I’m afraid that I don’t agree with the assumptions and insinuations in the column this week by Civil Beat’s “reader rep” Brett Oppegaard.
In a column published on Halloween, Oppegaard took aim at Honolulu Star-Advertiser Capital Bureau Chief Kevin Dayton for the sin of spending time on both sides of the divide between journalism and politics (“Reader Rep: Hawaii Mayor Billy Kenoi Scandal Stains Journalist, Too“).
The sub-head, probably not written by Oppegaard, stated the column’s conclusion: “The criminal trial of the Big Island mayor demonstrates why reporters shouldn’t cross the line between journalism and politics.”
Dayton is another example of a local journalist who left the profession to pursue work in government, politics or public relations and then returned (twice), his credibility tainted by the special interest he went to work for.
But it seems to me Oppegaard’s conclusion–that there’s a hard and fast line between journalism and politics that shouldn’t be crossed–came first, and his argument never really followed. He believes journalists are inevitably tainted if they obtain first-hand experience in politics. But that’s his starting point, not a point he demonstrates through evidence or history.
He does make one reference to Nestor Garcia, the reporter turned elected official who was disgraced while in office and then returned to a position in the news business, implying that Dayton’s sojourn on the staff of Hawaii County Mayor Billy Kenoi was somehow equivalent to Garcia’s epic fall. I think he’s wrong there, and wrong on the larger point.
Dayton was not an elected official, and was never hit with allegations of violating ethics laws. Dayton did his job well, it seems, both as a reporter and a political staffer.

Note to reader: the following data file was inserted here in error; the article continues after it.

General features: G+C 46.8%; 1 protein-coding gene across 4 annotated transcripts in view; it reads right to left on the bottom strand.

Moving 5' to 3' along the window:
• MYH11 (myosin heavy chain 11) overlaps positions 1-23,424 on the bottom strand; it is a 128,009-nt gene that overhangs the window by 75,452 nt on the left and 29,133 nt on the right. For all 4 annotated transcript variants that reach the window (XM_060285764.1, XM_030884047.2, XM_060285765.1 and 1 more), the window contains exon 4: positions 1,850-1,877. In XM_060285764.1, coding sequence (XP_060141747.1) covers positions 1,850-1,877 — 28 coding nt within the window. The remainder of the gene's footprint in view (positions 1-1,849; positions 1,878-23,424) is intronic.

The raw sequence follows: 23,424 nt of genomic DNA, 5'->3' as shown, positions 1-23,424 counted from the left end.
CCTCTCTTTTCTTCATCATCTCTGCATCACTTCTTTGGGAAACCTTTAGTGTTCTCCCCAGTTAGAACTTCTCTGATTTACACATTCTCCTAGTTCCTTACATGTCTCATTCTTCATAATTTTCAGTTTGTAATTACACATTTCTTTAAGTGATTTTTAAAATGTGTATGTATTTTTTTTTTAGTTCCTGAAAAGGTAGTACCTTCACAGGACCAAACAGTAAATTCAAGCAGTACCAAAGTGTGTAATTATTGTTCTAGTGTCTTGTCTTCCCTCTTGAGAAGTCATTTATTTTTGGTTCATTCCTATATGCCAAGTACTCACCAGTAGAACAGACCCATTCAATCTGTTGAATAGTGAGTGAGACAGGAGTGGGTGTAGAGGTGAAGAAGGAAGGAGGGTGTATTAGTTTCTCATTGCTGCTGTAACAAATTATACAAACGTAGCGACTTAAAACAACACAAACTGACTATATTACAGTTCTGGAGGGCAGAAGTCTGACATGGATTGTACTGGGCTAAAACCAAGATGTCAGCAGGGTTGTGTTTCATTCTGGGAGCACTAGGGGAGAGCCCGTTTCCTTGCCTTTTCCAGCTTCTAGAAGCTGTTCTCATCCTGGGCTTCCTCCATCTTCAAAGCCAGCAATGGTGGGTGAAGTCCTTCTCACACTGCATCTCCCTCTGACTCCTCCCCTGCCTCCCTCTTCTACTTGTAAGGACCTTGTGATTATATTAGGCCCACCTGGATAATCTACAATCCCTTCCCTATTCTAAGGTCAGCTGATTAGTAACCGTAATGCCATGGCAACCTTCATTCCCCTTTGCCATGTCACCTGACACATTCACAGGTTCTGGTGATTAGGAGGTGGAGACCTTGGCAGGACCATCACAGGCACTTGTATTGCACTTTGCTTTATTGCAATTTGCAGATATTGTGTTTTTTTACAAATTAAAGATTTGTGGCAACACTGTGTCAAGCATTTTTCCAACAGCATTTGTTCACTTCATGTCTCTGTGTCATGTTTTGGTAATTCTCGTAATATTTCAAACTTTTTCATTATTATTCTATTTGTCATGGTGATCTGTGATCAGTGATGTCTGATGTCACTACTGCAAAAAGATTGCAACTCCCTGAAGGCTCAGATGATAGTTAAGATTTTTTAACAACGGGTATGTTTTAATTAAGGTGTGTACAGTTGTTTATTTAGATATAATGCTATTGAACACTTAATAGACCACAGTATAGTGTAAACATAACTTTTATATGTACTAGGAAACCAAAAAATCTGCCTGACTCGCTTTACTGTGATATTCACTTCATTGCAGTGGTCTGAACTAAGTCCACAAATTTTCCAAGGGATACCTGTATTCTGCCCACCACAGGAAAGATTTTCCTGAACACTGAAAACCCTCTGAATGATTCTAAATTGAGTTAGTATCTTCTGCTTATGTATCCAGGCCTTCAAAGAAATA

Dayton said by phone he should be judged on the content of his work, not his background….
“I believe I’m a good journalist. I work hard at my craft,” he said. “I try to operate with integrity, and I always have. I hope that comes through in the work that I do.”
I agree with Dayton. He is a good journalist. And he should be judged on his record, his reporting. But Oppegaard doesn’t do that. Instead, he tosses out a series of insinuations in the form of hypothetical questions, some which can’t be logically answered.
He asks: What about “all of the decisions a journalist makes…like what stories to pursue or not pursue, who to interview and not to interview, what questions to ask or not ask, etc.”
Fair questions. But these are questions that are inherent in journalism. They can’t be avoided. And they aren’t unique to someone in Dayton’s position. They are inherent in the fact that reporters and editors are people with their own biographies, their own set of experiences and beliefs, their perspectives and viewpoints, which all contribute to their answers to those questions.
To me, these questions don’t imply a criticism of Dayton or of those who have tasted what Oppegaard apparently considers the evil fruit of politics. Instead, they’re part of the everyday tension that journalists face and must deal with.